A few days ago, as part of the general sadness over the loss of The Dissolve, my Twitter pal Larry Wright made a joke about becoming a Hollywood star and feeding false information to all the movie news sites he didn’t like. The thought of a renegade director with film critic friends – a Duncan Jones or a Rian Johnson – actively working against the TMZs of the film community is a funny one; but the more I thought about it, the more I wondered why Hollywood doesn’t put more effort into misdirection and counter-intelligence.
And now I’m kind of sold on the idea.
The traditional approach in movie marketing – that you plan out your pre-release schedule to make sure your film is at its peak anticipation upon release – is slightly upended for unquestioned blockbusters like Star Wars or The Avengers. In theory, these films require less effort in getting people into the theater and more help in managing expectations once the movie begins. This is where a few well-placed lies can come in handy. If you’re a fan of any professional sports team, then you already know how powerful the art of misdirection can be as part of the business. Sportswriters, like Hollywood news reporters, are often under a great deal of pressure to get the information right first; meanwhile, teams, players, and agents use falsified information to help gauge the market, drive up salaries, and leverage their assets against those of their opponents.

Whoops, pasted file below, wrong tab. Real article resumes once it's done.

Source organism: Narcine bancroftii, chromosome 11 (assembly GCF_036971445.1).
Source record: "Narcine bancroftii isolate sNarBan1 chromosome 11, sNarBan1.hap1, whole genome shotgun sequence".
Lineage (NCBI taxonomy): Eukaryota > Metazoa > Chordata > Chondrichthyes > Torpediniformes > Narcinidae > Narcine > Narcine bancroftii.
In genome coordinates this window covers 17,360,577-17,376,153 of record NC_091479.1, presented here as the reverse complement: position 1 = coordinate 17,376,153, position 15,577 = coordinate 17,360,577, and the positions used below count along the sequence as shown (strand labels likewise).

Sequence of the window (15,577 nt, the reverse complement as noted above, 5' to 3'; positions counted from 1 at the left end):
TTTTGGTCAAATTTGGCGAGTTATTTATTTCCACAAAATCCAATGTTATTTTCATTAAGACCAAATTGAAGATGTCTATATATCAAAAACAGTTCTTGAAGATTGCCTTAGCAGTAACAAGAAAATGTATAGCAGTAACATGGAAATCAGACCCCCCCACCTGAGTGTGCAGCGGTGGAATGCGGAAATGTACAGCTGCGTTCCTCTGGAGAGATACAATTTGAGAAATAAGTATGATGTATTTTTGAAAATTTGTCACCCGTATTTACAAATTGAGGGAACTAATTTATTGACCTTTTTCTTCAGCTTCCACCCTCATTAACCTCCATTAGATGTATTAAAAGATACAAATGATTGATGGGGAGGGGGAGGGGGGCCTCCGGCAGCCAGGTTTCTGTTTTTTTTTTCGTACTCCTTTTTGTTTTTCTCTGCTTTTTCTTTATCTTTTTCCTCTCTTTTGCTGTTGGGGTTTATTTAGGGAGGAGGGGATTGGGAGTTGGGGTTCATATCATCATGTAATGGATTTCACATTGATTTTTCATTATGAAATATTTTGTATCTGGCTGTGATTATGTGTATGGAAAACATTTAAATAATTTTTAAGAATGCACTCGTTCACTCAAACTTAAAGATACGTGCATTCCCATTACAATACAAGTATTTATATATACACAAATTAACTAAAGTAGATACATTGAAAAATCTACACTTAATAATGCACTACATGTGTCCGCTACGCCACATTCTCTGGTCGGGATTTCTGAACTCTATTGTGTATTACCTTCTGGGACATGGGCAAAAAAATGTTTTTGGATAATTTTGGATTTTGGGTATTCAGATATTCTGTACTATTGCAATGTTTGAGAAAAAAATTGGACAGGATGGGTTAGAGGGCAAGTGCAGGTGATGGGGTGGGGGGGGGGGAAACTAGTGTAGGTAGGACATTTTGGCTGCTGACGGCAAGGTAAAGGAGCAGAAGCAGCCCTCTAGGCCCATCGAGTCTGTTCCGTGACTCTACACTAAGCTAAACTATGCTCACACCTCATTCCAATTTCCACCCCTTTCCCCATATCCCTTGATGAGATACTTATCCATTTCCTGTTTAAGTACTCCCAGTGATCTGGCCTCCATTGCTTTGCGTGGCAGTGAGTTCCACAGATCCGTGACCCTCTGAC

Rather than treating knowledge like a binary system – where people either know or don’t know – studios have the opportunity to change the landscape of Hollywood reporting by actively misleading audiences on the content of their final product. The logistics of filmmaking have always required a few white lies on behalf of the industry; film canisters (back when that was a thing) go out with fake movie titles to discourage piracy while trailers often include working footage that might not find its way into the final film. This is, after all, an era where people will upload footage from Comic-Con with no regard for context or quality, leading people to make snap judgments based on a glorified Zapruder film. Why use a mystery box when you can just lie about the content of your movie instead?